Author: Niteowl Creative

Restaurant restoration

Restaurants in restored buildings offer more than just food and drink

Every year, Canada’s National Trust publishes a “Worst Losses” list – a heartbreaking enumeration of historic buildings wiped from our landscape. From lighthouses to churches to architecturally and culturally significant houses, most are neglected beyond repair, then demolished – often for condo development. And as the only G7 country without laws in place to protect federal-government-owned historic properties, Canada continues to accumulate new losses every year.

But many independent restaurateurs are willing to give old structures a new lease on life. And their restaurants, many of which are in buildings that sat empty for decades or were slated for demolition, have become some of the most alluring places to eat. When a restaurant owner takes on a building of historical interest, members of the public can enjoy that unique space for the price of dinner or drinks.

Read More – The Globe and Mail

The Market District's Spanish tapas restaurant, Barsa Taberna, is undergoing a big switch as chef Chris McDonald has recently joined the team as consulting chef.

Spanish Tapas Restaurant Barsa Taberna welcomes Chris McDonald

The Market District’s Spanish tapas restaurant, Barsa Taberna, is undergoing a big switch as chef Chris McDonald has recently joined the team as consulting chef.

The 13 months-old restaurant opened in a heritage building across the street to the St. Lawrence Market with Chef Michael G. Smith. Initially there was much buzz about the restaurant’s launch menu, a mix of hot and cold dishes that loosely played on the theme of Spanish tapas. Smith’s menu was heavily influenced by global cooking and ingredients: dishes like rack of lamb with pomegranate glaze, grilled octopus with chana masala. He also featured a rotating paella special with variations on the classic Valencian rice dish. Recently, Smith handed in his notice and is soon to depart Barsa, so owner Aras Azadian turned to ex-Cava chef Chris McDonald for assistance.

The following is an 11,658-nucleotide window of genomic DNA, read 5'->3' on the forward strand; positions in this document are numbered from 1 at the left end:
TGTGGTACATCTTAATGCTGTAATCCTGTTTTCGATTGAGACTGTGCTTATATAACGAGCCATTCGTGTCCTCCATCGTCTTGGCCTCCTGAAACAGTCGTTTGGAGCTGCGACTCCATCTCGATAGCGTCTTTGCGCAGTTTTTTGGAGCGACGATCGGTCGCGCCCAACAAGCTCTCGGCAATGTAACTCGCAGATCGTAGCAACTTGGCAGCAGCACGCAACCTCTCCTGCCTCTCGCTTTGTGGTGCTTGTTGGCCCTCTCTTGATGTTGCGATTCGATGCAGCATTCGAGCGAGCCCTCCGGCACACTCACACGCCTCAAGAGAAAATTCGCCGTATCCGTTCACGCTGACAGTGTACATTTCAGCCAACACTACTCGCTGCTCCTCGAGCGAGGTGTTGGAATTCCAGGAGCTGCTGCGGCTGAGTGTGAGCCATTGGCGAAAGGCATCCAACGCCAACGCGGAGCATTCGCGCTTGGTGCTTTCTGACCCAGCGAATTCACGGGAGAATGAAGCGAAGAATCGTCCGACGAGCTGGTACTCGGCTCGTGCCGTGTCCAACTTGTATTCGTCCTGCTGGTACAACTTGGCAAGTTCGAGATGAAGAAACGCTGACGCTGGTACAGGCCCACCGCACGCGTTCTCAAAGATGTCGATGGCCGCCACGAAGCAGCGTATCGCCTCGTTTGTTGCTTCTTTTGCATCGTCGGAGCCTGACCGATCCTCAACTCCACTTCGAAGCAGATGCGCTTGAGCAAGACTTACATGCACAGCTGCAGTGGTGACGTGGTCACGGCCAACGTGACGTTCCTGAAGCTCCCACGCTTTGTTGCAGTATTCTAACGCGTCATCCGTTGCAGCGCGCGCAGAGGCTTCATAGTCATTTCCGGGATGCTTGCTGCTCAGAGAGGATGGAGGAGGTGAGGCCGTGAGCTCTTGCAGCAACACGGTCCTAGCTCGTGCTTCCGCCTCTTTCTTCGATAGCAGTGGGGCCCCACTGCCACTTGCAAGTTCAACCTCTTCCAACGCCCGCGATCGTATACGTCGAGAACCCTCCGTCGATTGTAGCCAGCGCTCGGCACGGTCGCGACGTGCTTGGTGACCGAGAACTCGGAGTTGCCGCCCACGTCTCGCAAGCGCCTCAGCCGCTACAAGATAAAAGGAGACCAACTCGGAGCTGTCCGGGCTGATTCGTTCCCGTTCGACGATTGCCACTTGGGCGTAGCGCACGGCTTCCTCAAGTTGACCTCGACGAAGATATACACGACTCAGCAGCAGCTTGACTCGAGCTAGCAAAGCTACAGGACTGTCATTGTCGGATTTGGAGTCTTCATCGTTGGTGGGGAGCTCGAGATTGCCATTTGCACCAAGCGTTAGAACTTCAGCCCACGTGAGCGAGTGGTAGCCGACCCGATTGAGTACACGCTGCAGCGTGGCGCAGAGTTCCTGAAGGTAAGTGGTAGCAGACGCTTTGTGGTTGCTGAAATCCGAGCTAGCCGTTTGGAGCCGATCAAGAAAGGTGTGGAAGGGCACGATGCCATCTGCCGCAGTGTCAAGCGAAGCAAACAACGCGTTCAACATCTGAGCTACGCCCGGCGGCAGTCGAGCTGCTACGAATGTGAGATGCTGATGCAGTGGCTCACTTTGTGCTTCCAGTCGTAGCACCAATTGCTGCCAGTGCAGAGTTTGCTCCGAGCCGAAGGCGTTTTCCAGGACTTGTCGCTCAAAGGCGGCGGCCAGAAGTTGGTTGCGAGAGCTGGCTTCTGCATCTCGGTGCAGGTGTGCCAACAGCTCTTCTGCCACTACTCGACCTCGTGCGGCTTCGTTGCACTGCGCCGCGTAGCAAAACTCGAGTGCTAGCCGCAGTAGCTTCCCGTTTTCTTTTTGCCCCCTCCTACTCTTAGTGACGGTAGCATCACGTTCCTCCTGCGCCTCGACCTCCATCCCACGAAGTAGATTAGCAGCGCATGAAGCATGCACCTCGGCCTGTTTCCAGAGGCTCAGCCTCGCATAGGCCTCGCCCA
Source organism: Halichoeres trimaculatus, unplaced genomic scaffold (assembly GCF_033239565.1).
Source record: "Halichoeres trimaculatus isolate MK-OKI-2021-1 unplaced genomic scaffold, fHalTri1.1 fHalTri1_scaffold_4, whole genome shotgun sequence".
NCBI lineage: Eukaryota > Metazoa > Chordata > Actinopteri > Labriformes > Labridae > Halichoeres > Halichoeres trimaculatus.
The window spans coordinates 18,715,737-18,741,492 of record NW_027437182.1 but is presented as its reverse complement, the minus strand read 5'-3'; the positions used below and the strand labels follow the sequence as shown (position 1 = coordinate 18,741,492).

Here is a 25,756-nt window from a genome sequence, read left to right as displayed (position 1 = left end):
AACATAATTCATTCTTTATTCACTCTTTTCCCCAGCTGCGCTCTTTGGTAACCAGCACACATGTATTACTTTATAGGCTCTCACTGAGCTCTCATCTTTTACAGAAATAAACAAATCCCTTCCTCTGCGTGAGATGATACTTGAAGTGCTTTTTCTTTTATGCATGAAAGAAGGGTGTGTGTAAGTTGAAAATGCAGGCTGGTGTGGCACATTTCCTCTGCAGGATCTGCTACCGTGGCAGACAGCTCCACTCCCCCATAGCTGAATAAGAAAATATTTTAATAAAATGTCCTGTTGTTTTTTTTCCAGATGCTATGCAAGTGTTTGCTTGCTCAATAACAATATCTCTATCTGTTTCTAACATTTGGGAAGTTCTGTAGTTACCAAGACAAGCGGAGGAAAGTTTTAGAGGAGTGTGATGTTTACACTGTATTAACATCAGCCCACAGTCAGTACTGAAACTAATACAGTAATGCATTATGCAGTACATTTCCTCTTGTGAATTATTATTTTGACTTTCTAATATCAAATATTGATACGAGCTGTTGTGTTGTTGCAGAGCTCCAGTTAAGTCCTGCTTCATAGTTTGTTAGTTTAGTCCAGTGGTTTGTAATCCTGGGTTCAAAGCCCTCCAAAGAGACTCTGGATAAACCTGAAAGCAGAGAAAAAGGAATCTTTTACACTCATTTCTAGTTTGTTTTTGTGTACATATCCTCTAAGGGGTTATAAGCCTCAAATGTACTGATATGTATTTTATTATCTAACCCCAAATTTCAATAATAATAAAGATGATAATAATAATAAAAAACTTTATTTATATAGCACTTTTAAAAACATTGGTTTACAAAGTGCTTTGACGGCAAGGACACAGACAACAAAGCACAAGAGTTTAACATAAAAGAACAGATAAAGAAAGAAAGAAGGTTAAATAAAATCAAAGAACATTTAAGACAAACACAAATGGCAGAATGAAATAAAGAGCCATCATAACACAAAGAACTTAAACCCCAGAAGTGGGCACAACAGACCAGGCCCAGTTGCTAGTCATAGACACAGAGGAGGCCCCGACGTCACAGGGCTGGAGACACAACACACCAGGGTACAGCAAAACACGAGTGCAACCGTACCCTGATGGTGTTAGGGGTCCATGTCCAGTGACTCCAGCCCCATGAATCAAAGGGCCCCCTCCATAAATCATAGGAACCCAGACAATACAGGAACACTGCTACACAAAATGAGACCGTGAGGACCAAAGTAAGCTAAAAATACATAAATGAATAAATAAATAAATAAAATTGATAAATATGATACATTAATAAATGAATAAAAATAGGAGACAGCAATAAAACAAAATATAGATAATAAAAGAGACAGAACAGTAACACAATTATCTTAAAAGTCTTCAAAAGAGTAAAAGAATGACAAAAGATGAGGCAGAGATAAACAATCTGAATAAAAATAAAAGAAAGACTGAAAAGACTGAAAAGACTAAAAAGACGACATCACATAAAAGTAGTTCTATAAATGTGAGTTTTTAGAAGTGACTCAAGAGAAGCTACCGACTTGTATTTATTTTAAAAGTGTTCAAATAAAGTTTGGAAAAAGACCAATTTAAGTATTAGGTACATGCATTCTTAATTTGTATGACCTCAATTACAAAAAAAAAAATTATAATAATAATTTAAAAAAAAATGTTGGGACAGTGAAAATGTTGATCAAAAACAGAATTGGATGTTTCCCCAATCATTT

Read More – Post City

Tapas Toronto

The Energy of the Running Bulls

Don’t get us wrong: the food at Toronto’s brand-new Spanish-inspired tapas restaurant Barsa Taberna is to die for. But diners may find it challenging to focus on their taste buds while surrounded by the eatery’s mind-tickling décor. It’s said that a restaurant should introduce a multi-sensory experience to its guests — and +tongtong, the multidisciplinary studio commissioned to design Barsa Taberna, took that truth to heart by putting together the culturally injected space.

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photo by-Danielle Blancher Toronto Tapas


The +tongtong architecture studio recently completed Barsa Taberna, a Spanish-inspired tapas restaurant with an exquisitely Mediterranean feel in downtown Toronto.

Both the client and the designer John Tong have spent a considerable amount of time in Barcelona and shared the excitement of capturing that vibrancy and energy in the creation of Barsa.

Located in a historical building just around the corner from the world-famous St. Lawrence Market, the 3,000-square-foot site was dingy with low ceilings, and was so dark the only way to explore the space was by flashlight. In fact, part of the space is under the sidewalk.

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barsa taberna toronto

Top 10 Restaurants 2014

The buzz about openings in 2014 never ceased, which made it hard to keep up with all the newcomers that dared to tempt the collective palates of us fickle foodies. But like every year, only a handful make it onto my annual Top 10 list (Toronto). And though securing a reservation at some of these restaurants might now be difficult, trust me when I say you won’t regret it. Bon appetit.

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Tapas Toronto

On The Charge Get Your Tapas On in Downtown Toronto!

Get your tapas on in downtown Toronto at the Barsa Taberna, which has come snorting onto the scene from the creative minds at design studio +tongtong. Energy and authenticity were two key principles of the job here at the Market Street heritage regeneration zone, the former coming from the art direction of local graffiti artist Pascal Paquette and project leader John Tong. They wanted to harness the spirit of a bull run, creating the vibrant back-lit mural that also serves as an important light source in the partially subterranean premises. More bull motifs crop up in the form of three LED light fittings running through the main dining area, with armatures resembling horns along their length, and the shape recurs in the installation made from 1,500 bottle ends above the banquette seating.

Read More on We-Heart